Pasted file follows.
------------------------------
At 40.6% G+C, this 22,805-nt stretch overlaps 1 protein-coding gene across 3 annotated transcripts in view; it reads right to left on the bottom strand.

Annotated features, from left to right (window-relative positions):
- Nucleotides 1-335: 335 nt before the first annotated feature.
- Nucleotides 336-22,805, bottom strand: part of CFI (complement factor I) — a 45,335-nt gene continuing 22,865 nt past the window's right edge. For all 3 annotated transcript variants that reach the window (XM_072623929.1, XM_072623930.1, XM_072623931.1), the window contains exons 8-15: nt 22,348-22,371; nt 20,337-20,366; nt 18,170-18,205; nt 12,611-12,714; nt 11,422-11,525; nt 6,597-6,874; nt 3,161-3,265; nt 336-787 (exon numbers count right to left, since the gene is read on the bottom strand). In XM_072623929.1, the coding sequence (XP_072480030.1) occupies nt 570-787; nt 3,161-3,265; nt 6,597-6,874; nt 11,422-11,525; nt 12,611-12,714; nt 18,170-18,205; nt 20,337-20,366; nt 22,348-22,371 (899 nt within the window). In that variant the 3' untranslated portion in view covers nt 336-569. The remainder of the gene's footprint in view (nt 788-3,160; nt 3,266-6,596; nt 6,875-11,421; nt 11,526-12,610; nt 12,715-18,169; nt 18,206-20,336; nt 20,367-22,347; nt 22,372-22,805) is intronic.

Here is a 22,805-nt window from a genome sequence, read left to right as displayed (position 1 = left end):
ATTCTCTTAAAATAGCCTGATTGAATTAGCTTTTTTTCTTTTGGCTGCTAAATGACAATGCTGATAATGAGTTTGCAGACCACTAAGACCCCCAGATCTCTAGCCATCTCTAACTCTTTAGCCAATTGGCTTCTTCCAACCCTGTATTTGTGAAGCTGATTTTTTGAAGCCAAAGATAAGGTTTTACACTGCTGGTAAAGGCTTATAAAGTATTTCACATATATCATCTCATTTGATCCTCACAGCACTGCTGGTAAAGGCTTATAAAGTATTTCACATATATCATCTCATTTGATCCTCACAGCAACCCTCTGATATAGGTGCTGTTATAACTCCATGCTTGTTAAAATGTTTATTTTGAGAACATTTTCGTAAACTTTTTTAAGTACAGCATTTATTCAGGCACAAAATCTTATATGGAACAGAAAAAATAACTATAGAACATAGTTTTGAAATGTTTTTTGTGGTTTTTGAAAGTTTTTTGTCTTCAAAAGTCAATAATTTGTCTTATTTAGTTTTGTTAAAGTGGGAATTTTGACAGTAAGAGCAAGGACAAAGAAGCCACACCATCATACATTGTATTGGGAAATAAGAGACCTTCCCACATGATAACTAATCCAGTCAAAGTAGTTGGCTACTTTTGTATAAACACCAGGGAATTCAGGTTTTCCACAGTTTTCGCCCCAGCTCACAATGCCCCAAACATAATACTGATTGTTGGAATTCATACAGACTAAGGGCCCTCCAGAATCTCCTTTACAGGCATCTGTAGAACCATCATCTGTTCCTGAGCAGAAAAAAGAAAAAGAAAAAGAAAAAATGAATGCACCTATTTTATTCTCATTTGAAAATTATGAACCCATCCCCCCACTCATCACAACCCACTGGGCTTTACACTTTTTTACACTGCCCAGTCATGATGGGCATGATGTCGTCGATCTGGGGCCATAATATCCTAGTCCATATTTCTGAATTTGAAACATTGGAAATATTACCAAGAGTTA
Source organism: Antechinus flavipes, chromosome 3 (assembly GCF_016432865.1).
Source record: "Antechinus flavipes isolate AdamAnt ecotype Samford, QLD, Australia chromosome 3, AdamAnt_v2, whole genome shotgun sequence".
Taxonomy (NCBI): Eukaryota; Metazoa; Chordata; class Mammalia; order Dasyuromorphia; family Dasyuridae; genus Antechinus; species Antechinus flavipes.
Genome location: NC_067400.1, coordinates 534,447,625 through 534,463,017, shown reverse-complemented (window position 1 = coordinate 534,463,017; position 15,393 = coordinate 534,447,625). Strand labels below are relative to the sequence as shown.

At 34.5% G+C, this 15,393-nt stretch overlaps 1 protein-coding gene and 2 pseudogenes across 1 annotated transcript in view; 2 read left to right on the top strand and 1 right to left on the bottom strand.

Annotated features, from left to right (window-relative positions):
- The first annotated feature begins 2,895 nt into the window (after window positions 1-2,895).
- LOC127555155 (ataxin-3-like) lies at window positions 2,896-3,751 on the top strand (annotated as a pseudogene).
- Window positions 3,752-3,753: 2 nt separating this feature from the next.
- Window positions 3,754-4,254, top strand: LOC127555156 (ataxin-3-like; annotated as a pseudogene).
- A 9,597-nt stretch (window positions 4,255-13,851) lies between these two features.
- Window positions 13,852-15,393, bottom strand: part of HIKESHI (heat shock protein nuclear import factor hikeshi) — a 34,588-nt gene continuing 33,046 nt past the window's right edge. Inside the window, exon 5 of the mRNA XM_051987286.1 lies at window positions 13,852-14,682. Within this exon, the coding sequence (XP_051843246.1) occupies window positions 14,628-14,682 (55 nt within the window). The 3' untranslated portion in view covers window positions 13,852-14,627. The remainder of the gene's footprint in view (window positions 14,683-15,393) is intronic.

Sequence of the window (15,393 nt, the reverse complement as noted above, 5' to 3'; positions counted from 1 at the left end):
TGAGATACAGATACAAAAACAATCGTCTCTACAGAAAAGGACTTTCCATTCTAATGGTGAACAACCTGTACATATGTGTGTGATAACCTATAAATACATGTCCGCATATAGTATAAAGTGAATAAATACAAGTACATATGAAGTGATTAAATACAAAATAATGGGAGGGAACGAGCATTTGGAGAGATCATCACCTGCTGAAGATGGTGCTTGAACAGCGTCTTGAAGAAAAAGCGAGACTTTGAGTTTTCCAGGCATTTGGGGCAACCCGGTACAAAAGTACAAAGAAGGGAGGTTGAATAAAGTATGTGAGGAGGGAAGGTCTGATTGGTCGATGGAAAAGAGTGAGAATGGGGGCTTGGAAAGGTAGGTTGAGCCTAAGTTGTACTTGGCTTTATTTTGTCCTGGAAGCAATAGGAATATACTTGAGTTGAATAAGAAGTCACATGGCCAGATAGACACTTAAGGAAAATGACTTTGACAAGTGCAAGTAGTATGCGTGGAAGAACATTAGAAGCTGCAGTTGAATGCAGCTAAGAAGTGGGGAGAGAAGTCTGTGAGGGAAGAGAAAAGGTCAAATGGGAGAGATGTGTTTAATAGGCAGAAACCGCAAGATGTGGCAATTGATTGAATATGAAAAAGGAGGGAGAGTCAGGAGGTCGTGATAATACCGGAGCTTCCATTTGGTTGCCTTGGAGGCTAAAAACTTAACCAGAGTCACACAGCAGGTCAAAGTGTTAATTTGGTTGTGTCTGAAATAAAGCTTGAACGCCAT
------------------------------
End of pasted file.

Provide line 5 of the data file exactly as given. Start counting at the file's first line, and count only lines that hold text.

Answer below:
Here is a 22,805-nt window from a genome sequence, read left to right as displayed (position 1 = left end):